A former business student has struck gold after deciding on a change of career.
Max Cusack, a Positive Behaviour Support (PBS) worker at Ynystawe Lodge, Llangennech, near Llanelli, was among the main prize winners at this year’s Wales Care Awards presentation ceremony.
The awards are organised by Care Forum Wales to recognize outstanding work in the care sector and the ceremony was held in City Hall, Cardiff.
The evening was sponsored by Ontex UK and the host once again was the popular tenor and radio presenter Wynne Evans, well-known as Gio Compario in the Go Compare TV adverts.
Max, 26, who studied business management at university before deciding to enter the care sector, won a gold award in the category for Excellence in Learning Disability and Mental Health Services, sponsored by Amaya Care Homes.
He was nominated by Gemma Howells, marketing and communications manager for M and D, owners of Ynystawe Lodge, who said he had had a huge impact on the lives of those he supported during a particularly difficult period of lockdown.
Ynystawe Lodge, a purpose-built home owned by M and D Care, accommodates 10 residents with learning disabilities and challenging behaviour.
Max, who joined the company in 2020, specialises in PBS and, after assessing individuals, is able to work alongside them to help develop their independence and enrich their lives.
It was his work with one of the residents, identified only as John, which particularly impressed his colleagues.
They were amazed when John agreed to have his first shave and a haircut in months, especially as it was only Max’s second day there.
On the third day John – not his real name – agreed to be taken for a McDonalds meal, his first outing into the community in 12 months, and much of the credit for his transformation went to Max.
“He is passionate about reducing restrictive and punitive practices and improving the quality of the lives of the most vulnerable, disadvantaged and marginalised members of our society,” said Gemma: “John is an amazing example of the remarkable outcomes Max has achieved.”
Before moving to South Wales Max, 26, worked in pupil referral units and had an internship in America as a behaviour intervention specialist.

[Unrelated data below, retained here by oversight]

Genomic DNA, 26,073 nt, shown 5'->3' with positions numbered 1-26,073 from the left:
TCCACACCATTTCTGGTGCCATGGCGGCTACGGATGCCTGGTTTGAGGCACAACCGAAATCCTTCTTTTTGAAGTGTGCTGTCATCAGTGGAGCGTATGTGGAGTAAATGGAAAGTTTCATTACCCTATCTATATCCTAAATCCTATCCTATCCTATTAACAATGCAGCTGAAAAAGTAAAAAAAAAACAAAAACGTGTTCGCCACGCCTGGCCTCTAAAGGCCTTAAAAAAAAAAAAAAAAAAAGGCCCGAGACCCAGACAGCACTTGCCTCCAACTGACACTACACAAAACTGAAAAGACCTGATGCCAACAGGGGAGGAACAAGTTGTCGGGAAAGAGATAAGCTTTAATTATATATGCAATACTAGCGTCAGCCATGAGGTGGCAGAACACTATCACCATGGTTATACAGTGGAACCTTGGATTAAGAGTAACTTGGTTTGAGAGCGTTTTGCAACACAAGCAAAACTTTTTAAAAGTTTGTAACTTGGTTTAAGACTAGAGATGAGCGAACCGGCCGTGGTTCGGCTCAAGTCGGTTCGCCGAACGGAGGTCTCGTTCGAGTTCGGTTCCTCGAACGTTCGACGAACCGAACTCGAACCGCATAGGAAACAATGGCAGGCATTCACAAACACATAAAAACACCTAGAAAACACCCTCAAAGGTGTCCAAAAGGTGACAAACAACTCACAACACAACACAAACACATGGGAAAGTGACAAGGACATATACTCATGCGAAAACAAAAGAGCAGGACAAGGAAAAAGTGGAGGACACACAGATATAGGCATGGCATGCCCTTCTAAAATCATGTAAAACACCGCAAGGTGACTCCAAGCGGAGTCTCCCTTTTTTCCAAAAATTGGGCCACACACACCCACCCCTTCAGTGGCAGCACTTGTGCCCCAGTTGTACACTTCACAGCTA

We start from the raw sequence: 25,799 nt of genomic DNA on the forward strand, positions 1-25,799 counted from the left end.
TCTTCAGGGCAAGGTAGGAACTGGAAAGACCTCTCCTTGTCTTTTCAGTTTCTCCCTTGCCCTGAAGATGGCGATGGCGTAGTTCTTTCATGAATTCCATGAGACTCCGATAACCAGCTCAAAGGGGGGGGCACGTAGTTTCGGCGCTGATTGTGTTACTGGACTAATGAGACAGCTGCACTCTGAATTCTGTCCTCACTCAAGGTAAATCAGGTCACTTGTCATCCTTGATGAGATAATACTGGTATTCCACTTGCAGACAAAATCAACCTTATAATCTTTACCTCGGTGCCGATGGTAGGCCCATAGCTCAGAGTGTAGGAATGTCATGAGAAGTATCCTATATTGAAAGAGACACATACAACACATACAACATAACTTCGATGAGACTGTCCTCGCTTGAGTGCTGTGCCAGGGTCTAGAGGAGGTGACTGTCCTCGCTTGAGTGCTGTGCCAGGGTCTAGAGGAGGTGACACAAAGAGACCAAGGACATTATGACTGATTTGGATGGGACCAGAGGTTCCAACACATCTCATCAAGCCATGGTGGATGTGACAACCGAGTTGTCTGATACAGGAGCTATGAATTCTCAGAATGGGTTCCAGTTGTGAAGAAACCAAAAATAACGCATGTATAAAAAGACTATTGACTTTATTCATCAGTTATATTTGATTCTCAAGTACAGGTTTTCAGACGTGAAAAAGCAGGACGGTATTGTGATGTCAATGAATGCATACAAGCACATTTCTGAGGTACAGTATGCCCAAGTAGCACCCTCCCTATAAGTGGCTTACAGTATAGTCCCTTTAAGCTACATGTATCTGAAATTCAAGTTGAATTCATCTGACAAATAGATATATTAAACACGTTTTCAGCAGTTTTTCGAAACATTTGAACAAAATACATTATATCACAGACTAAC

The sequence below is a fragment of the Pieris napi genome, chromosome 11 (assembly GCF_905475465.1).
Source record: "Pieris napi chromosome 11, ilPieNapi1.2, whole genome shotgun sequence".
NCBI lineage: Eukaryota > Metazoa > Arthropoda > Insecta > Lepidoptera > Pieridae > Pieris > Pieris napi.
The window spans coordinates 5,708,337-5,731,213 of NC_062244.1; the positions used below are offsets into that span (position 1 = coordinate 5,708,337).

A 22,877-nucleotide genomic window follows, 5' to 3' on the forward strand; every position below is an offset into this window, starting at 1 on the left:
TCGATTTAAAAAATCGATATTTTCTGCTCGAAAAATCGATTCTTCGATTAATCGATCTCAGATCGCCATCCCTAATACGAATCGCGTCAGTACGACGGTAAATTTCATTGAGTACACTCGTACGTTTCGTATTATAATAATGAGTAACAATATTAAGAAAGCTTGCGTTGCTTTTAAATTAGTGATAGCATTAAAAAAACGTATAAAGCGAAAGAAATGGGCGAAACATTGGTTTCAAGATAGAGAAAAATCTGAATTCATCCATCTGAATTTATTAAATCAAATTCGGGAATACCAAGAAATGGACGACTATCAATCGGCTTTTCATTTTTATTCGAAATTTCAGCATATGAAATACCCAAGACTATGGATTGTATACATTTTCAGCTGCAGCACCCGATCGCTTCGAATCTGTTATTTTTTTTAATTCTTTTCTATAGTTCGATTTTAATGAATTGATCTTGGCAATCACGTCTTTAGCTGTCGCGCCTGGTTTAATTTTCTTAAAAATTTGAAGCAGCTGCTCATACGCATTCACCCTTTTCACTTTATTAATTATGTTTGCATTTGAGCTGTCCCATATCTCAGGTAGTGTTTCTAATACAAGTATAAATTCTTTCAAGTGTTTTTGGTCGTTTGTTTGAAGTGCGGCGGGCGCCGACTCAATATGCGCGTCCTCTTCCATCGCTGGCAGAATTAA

“I have always known that it was within the field of PBS and intellectual/developmental disabilities that I would like to work,” he said.
Max, who is originally from Lincolnshire, said he felt humbled by his nomination but felt it reflected the work of the whole team who worked together so well.
Mario Kreft, chairman of Care Forum Wales, said the ceremony was all the more poignant because of the Covid pandemic and what front line staff had endured.
He said: “I would like to pay a heartfelt tribute to all the wonderful people who work in social care after the rose magnificently and courageously to meet the unprecedented challenges they have faced over the past couple of years.
“We have always recognised their true value and hopefully now the rest of Wales is also aware of how lucky we are as a nation to have them providing care and safeguarding our most vulnerable people.
“Our finalists are the best of the best and are here representing the whole social care workforce who all deserve a big pat on the back.
“There are only winners here tonight so it is only fitting that the finalists will receive a gold, silver or bronze Wales Care Award.
“I trust that they will continue to inspire those around them as role models and encourage others to aspire to even greater heights and in the months and years to come.
“In the words of the powerful song, Heroes of our Heart, written by the acclaimed poet Mererid Hopwood and sung by Sir Bryn Terfel, let the Diolch last forever.
“We take our hats off to them.”